We happened to sit next to some very nice Italian men the other day at a little sandwich shop in Chicago and got to talking. They offered suggestions of locations for our next visit to Italy. I’m sharing them here (and also noting so I remember!):
The Marche region, in eastern Italy, between the Apennine Mountains and the Adriatic Sea, including Urbino – sights: Ducal Palace (Palazzo Ducale) and countryside that was the background for a famous painting in Florence’s Uffizi Gallery by Piero della Francesca in 1472 (A man gazing at his wife in front of the landscape that they ruled)
Loreto (featuring a basilica with a famous “black Madonna”) – also excellent pork and two open-air opera festivals. (See Rick Steves! and CNN story.
“Do you like opera?” one of the men asked me.
“Yes, sort of,” I said…which was a good thing. The men turned out to both work at Chicago’s Lyric Opera, one as the music director!
Also of note: Ancona, its capital, a port city on the Riviera del Conero, an area with sandy coves, limestone cliffs and medieval villages.
Pesaro, the birthplace of renowned opera composer Rossini. The interior has countryside dotted with fortified hilltop settlements and the glaciated valleys of the Monti Sibillini National Park.
Still on our list for a next trip: Puglia region and Matera.
At the Farmers market in LA with my sweet niece Lucy 2015
Always love when friends report that they’re using tips from this blog while they’re on their trip. That’s why I bother to write this darned thing!
Here’s the latest reports:
- Yesterday a postcard from L.A. arrived from my pal Polly in Michigan, who wrote “We took Betsy with us and had a tasty lunch at the farmer’s market.”(Click here for details on the LA Farmers Market)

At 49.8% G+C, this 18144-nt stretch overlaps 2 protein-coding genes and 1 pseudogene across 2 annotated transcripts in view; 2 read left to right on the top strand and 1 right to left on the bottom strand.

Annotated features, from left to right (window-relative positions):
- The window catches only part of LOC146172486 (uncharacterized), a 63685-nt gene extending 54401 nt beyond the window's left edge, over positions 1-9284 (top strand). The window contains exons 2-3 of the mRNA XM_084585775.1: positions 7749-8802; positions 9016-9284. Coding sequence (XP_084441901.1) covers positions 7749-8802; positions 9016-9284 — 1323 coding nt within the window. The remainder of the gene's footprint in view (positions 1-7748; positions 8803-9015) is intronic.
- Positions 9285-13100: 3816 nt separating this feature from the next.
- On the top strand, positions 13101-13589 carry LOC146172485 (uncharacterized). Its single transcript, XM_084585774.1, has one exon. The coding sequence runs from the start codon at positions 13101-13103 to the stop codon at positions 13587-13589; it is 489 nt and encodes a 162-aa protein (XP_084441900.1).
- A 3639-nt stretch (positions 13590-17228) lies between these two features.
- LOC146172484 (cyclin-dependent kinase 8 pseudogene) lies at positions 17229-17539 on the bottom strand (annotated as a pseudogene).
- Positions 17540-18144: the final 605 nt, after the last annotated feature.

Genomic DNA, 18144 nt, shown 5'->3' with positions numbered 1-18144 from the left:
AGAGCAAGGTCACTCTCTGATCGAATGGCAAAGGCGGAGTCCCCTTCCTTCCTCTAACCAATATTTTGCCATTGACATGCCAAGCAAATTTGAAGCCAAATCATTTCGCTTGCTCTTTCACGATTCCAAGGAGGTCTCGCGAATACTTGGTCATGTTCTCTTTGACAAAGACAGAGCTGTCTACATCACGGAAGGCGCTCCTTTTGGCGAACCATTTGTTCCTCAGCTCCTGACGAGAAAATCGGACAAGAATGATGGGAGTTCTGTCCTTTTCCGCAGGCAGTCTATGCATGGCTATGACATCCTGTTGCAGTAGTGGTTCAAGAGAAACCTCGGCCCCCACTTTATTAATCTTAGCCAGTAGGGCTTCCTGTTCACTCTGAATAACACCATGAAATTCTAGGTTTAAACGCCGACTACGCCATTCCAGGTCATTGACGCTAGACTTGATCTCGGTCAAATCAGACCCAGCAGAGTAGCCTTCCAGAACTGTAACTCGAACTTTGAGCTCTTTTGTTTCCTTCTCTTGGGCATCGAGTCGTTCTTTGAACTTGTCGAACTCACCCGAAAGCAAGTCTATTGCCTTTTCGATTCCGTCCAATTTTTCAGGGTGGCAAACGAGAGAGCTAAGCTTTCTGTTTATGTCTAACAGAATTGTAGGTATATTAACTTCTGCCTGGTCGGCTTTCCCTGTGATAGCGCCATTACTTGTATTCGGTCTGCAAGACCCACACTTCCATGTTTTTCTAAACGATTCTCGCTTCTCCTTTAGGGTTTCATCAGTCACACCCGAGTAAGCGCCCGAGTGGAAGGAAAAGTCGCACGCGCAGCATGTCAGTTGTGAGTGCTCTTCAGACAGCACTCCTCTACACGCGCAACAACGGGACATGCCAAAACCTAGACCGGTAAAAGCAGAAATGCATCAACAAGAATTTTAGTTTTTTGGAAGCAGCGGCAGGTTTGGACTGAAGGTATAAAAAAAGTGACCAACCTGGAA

- Today, a Facebook message from Rome arrived from my Iowa pal Anne: “Just bought a purse and a belt at ibiz. However did you find this place? Thanks for telling me about it!” (Click here for Ibiz details!)
With my Ibiz shopping bag, Roma 2014
it’s been almost a week since we returned from Italy to Des Moines and now we are barreling down Interstate 80 en route to Chicago and Iowa in autumn is beautiful. Not Amalfi Coast, Mediterranean Sea, Aeolian Islands, Siricusa, Rome beautiful but still Beautiful.
At 7 am, just east of Des Moines, the white grey frost clung to rolling fields of rust colored corn almost ready for harvest and green grass, punctuated by the occasional pristine white farmhouse, worn barn, grazing cows and horses. Sure there were occasional garish billboards and the metal sheds of industrial ag but they were easy to overlook.
A few thoughts/lessons learned/reflections/things to remember for next time From our two glorious weeks in Italy:
— Places to spend more time next time: Naples, Catania
— New places to go: Matera, Puglia
— In the future when flying budget airlines like Ryan air and easy jet advance-pay luggage fees. Even our small bags were not small enough and the fee to check them was almost as much if not more than the flight (which was pretty darn cheap, under $50 but still.) Advance pay is cheaper than paying at the airport (which also takes time.)